Others didn’t agree, arguing Dellavedova had been involved in too many plays like the Gibson sequence. The breaking point for USA Today’s Mike Foss came after Horford’s ejection.
Foss listed all of Dellavedova’s dirty plays from that postseason in an online column, writing, “Dellavedova does deserve a bad rep because Dellavedova is a dirty player.”
“You can go into [tough plays] aggressively, but it’s an entirely different thing to go in recklessly,” Foss says now. “When you do that as an elite athlete, you’re doing it consciously. There are guys who could’ve lost careers because of how he played.”
The folk hero
Back in Cleveland, though, Dellavedova became a fan favorite. Injuries slowed starting point guard Kyrie Irving all postseason long until he eventually fractured his left kneecap during the Finals. With Irving—and seemingly all the Cavaliers—in and out of games due to injuries, Dellavedova needed to play much more than anyone could have anticipated.
He led the team with 19 points in Game 6 versus the Bulls, lifting the Cavaliers to the Eastern Conference Finals. Then, following their four-game sweep of the Hawks, the team played the Golden State Warriors in the Finals, and Dellavedova’s stingy defense against league MVP Stephen Curry helped the Cavaliers take a 2-1 lead in the series.
“When you’re going against guys like that…you just got to try to make it as hard as possible. You’ve got to watch the tape to try and figure out what they like to do,” Dellavedova said.
Dellavedova inspired a rampant social media movement. His Twitter handle @matthewdelly was mentioned 380,000 times after Game 3 of the Finals, and the hashtag “#delly” was tweeted nearly every time he touched the ball. Dellavedova t-shirts sold out within days on the Cavaliers website. Even songs popped up on Twitter during the playoffs, including one called “Hustle like Delly.”
Eric Cannon, who manages the Twitter account “Mattyu Delly,” created his account during the playoffs and within minutes, it picked up attention. It’s not the most popular Dellavedova parody account on Twitter, but it’s reached over 8,000 followers.
“It’s [become] its own character. It’s not me,” Cannon said. “I never realized how much love for Delly is out there.”
Bernstein said that although there’s plenty of Dellavedova hate to go around in Chicago, the Cavaliers guard would be a hometown fan favorite anywhere else, too.
“If Matthew Dellavedova did [the tough plays] in a Bulls jersey, he’d be a folk hero,” Bernstein said. “He’d be on commercials selling cars in Chicago.”
The role player
Back in October, practice is over at the Cavaliers practice facility. Lost in the commotion of LeBron’s daily media session and center Timofey Mozgov shooting free throws is Dellavedova. Sidelined by an ankle injury, he spent most of the afternoon in the weight room.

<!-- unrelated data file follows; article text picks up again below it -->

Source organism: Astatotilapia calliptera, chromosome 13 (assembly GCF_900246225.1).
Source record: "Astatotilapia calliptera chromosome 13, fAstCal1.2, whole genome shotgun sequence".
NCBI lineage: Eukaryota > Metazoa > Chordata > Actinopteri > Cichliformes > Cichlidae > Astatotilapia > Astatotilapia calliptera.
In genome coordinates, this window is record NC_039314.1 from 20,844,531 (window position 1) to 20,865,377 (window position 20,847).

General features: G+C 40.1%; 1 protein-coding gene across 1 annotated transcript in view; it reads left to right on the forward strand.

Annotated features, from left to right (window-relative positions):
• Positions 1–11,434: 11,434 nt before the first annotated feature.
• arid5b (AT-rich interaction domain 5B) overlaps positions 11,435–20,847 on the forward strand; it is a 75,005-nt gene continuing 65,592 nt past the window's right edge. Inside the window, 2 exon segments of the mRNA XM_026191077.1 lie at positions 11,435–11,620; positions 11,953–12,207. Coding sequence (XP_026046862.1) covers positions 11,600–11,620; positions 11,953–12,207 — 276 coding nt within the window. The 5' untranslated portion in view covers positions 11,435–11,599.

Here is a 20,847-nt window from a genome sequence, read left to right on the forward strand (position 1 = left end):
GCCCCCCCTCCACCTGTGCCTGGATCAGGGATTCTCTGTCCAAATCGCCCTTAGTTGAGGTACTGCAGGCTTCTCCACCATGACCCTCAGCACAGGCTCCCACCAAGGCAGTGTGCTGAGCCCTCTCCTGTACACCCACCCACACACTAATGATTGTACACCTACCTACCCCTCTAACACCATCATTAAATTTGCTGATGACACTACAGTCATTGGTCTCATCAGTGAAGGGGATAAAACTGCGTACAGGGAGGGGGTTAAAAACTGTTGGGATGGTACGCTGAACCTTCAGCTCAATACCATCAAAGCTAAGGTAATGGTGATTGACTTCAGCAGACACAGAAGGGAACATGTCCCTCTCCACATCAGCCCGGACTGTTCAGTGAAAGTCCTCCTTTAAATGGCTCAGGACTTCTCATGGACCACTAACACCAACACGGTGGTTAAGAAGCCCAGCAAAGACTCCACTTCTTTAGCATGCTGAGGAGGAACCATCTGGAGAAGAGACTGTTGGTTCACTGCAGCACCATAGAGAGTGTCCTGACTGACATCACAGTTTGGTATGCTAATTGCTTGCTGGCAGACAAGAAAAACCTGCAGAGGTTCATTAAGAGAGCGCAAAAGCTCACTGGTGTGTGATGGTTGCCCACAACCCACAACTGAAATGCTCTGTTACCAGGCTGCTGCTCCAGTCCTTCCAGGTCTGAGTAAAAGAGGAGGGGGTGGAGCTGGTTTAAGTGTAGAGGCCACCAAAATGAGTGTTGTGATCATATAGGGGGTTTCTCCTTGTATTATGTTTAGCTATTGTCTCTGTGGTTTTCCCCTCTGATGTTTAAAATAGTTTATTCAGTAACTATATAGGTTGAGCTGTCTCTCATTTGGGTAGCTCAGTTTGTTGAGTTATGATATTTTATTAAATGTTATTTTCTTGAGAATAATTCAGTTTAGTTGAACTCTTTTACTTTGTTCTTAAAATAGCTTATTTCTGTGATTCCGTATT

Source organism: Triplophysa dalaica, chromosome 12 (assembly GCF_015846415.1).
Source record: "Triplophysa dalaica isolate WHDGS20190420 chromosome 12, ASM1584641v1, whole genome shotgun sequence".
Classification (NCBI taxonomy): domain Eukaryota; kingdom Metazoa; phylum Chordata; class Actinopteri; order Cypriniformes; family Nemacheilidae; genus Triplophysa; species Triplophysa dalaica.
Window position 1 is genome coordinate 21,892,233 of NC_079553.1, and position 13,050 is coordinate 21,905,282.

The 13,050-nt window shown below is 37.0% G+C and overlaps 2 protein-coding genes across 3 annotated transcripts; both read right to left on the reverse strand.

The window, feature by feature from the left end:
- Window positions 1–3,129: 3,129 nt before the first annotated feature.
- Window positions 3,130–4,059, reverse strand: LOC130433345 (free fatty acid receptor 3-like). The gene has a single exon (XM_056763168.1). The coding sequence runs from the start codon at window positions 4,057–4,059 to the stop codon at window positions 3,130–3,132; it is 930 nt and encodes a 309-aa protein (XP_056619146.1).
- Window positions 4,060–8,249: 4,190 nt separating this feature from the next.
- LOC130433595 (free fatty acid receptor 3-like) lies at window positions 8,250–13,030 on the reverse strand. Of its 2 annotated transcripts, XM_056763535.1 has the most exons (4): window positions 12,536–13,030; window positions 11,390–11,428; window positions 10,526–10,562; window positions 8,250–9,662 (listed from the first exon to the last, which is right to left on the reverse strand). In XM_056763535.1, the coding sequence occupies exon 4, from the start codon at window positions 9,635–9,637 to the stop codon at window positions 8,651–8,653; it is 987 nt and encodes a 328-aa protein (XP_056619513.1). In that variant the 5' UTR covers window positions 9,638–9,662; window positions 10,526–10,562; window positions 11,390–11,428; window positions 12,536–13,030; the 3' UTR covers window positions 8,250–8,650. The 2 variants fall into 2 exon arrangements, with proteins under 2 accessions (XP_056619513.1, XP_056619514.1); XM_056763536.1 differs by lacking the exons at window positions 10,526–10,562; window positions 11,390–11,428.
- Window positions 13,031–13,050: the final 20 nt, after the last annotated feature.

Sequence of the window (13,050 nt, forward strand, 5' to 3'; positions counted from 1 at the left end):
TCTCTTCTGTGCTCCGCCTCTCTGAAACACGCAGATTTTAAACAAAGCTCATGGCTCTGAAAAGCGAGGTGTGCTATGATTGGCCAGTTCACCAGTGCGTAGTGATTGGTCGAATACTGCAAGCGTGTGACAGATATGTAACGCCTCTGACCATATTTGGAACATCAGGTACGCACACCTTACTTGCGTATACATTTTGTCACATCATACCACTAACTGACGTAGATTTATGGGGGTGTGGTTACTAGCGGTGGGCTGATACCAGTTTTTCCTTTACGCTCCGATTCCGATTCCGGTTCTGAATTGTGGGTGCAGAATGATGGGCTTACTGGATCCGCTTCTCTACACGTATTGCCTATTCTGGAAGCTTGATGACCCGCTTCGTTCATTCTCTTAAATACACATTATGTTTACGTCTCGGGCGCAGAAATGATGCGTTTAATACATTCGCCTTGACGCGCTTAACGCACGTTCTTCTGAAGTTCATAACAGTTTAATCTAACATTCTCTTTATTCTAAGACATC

It’s now, in an empty gymnasium, when Dellavedova reflects on his tumultuous postseason. He didn’t really have time to reflect during the NBA postseason: Following Game 3 versus the Warriors, he was hospitalized for severe cramping and team doctors gave him an IV. He played the remaining three games of the series, but he wasn’t the same, and neither were the Cavaliers as Curry and the Warriors won the series in six games.
Dellavedova, who was a restricted free agent after the season ended, re-signed a one-year, $1.2 million deal with the Cavaliers. He’s expected to continue to play in Irving’s place and switch out with guard Mo Williams, who also signed with the team in the summer.
Dellavedova says now that he didn’t pay attention to any of the commotion online until he returned to Australia following the finals. Even then, he still insists he didn’t see any of the fake Dellavedova accounts and that he avoided feeding into all the opinion columns. Months after his unprecedented rise in popularity, he’s unapologetic when he says he’s just looking forward for the next season and not looking back.
“LeBron, Kyrie and Kev have to deal with [the attention] every day…so I’m happy just to go about my business,” Dellavedova said.
On the heels of the Cavaliers’ priciest spectacle of an attempt at bringing Cleveland a championship, Dellavedova is still figuring out his role with the team. Through this point of the season, he’s averaging 8.6 points and 5.4 assists per game, but once Irving returns from his kneecap injury, it’s unclear what Blatt will do with the fan favorite.
For now, he’s just the role player, an act he’s more than happy with.
“Any team you play on, you have to try to find your role, whether you’re the No. 1 or you’re the No. 15,” Dellavedova said. “Obviously that role changes throughout the season. You have to always be ready to adapt.”